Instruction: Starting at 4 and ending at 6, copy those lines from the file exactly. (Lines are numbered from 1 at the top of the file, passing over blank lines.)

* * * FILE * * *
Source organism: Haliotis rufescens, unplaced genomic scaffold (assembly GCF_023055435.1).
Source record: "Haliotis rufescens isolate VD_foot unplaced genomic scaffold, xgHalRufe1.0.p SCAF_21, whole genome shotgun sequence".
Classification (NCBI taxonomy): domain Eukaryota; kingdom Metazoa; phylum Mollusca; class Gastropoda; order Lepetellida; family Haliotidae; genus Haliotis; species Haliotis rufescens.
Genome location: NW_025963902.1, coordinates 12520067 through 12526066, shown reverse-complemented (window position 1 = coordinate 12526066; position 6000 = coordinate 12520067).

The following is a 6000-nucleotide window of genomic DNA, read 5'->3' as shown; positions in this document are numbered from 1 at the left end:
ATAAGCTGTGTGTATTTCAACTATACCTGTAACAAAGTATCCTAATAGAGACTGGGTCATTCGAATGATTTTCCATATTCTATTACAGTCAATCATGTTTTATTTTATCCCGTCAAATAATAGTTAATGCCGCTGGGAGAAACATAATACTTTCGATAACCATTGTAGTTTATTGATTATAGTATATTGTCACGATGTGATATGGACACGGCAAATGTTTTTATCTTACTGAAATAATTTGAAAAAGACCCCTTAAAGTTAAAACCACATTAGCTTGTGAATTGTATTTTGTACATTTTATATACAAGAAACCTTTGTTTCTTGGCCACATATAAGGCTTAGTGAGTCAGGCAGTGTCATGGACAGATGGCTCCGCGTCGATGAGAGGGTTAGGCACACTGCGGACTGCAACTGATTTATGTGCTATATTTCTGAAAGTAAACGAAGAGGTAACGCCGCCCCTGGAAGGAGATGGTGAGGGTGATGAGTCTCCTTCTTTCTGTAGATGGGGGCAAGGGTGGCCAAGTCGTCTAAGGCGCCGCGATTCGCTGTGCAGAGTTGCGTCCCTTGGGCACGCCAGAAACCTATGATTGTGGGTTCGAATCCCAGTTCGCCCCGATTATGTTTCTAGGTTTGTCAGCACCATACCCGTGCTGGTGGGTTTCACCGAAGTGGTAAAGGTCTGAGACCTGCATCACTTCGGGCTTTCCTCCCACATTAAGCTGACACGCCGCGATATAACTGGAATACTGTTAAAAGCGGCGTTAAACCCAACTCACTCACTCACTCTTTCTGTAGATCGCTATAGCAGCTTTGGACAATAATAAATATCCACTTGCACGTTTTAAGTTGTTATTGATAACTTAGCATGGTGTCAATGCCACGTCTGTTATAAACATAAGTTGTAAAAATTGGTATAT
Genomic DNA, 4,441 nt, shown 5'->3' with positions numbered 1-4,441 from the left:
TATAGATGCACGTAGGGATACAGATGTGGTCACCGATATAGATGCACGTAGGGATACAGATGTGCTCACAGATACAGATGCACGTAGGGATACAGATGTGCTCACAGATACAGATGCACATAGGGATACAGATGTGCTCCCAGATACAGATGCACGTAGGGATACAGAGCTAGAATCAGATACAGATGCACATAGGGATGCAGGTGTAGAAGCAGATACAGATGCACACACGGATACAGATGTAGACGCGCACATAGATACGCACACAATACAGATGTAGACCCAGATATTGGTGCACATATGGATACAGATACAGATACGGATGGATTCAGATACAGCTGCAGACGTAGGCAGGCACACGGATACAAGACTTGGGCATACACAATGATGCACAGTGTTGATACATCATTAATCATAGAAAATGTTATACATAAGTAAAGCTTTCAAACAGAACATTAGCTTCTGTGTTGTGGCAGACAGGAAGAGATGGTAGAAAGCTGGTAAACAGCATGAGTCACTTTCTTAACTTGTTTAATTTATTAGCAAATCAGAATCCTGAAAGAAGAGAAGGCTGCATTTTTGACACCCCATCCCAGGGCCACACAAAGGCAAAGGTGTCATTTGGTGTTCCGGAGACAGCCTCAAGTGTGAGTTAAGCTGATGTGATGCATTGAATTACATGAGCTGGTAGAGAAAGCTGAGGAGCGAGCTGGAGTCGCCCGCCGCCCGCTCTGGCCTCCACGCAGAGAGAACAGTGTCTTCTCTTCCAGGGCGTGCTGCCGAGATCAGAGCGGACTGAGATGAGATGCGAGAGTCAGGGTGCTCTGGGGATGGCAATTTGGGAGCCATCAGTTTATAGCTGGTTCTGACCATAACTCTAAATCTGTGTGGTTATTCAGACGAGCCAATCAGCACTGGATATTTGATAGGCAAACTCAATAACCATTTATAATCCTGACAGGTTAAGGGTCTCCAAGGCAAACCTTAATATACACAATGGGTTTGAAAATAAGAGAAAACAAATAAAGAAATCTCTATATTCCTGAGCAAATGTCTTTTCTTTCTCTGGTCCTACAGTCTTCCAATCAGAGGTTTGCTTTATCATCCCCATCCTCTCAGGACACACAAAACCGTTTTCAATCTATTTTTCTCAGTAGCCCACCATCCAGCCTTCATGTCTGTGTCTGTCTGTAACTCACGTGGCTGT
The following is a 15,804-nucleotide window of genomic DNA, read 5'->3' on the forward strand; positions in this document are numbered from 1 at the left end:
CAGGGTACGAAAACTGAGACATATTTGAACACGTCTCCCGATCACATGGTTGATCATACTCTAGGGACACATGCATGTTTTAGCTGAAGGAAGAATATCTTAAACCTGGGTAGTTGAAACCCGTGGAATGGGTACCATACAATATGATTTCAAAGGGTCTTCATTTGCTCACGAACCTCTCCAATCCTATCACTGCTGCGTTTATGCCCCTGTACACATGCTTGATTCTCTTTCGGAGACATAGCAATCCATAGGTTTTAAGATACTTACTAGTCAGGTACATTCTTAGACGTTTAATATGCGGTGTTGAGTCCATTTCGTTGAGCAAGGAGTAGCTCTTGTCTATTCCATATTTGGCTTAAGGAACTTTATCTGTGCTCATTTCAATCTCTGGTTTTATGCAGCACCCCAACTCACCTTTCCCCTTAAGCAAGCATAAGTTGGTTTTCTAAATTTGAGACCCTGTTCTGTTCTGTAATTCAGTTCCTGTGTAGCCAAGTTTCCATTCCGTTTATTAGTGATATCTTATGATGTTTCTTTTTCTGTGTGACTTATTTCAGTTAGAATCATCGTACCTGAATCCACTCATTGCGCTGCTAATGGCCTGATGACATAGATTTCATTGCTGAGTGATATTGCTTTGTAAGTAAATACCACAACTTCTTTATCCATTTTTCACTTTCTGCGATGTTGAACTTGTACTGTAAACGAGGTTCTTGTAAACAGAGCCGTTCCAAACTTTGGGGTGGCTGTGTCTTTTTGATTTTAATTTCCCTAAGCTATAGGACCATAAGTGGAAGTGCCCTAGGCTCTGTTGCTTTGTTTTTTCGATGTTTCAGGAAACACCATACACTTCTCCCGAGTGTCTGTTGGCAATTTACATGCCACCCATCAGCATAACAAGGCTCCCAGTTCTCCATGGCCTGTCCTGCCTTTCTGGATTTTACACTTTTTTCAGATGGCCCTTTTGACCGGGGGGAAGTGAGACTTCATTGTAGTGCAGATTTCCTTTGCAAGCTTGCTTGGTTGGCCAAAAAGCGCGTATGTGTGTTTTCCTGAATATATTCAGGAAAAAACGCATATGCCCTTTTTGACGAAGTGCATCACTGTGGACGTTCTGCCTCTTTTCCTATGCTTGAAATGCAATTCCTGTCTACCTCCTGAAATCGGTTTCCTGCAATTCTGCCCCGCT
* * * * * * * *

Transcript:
Genome location: NW_025963902.1, coordinates 12520067 through 12526066, shown reverse-complemented (window position 1 = coordinate 12526066; position 6000 = coordinate 12520067).

The following is a 6000-nucleotide window of genomic DNA, read 5'->3' as shown; positions in this document are numbered from 1 at the left end:
ATAAGCTGTGTGTATTTCAACTATACCTGTAACAAAGTATCCTAATAGAGACTGGGTCATTCGAATGATTTTCCATATTCTATTACAGTCAATCATGTTTTATTTTATCCCGTCAAATAATAGTTAATGCCGCTGGGAGAAACATAATACTTTCGATAACCATTGTAGTTTATTGATTATAGTATATTGTCACGATGTGATATGGACACGGCAAATGTTTTTATCTTACTGAAATAATTTGAAAAAGACCCCTTAAAGTTAAAACCACATTAGCTTGTGAATTGTATTTTGTACATTTTATATACAAGAAACCTTTGTTTCTTGGCCACATATAAGGCTTAGTGAGTCAGGCAGTGTCATGGACAGATGGCTCCGCGTCGATGAGAGGGTTAGGCACACTGCGGACTGCAACTGATTTATGTGCTATATTTCTGAAAGTAAACGAAGAGGTAACGCCGCCCCTGGAAGGAGATGGTGAGGGTGATGAGTCTCCTTCTTTCTGTAGATGGGGGCAAGGGTGGCCAAGTCGTCTAAGGCGCCGCGATTCGCTGTGCAGAGTTGCGTCCCTTGGGCACGCCAGAAACCTATGATTGTGGGTTCGAATCCCAGTTCGCCCCGATTATGTTTCTAGGTTTGTCAGCACCATACCCGTGCTGGTGGGTTTCACCGAAGTGGTAAAGGTCTGAGACCTGCATCACTTCGGGCTTTCCTCCCACATTAAGCTGACACGCCGCGATATAACTGGAATACTGTTAAAAGCGGCGTTAAACCCAACTCACTCACTCACTCTTTCTGTAGATCGCTATAGCAGCTTTGGACAATAATAAATATCCACTTGCACGTTTTAAGTTGTTATTGATAACTTAGCATGGTGTCAATGCCACGTCTGTTATAAACATAAGTTGTAAAAATTGGTATAT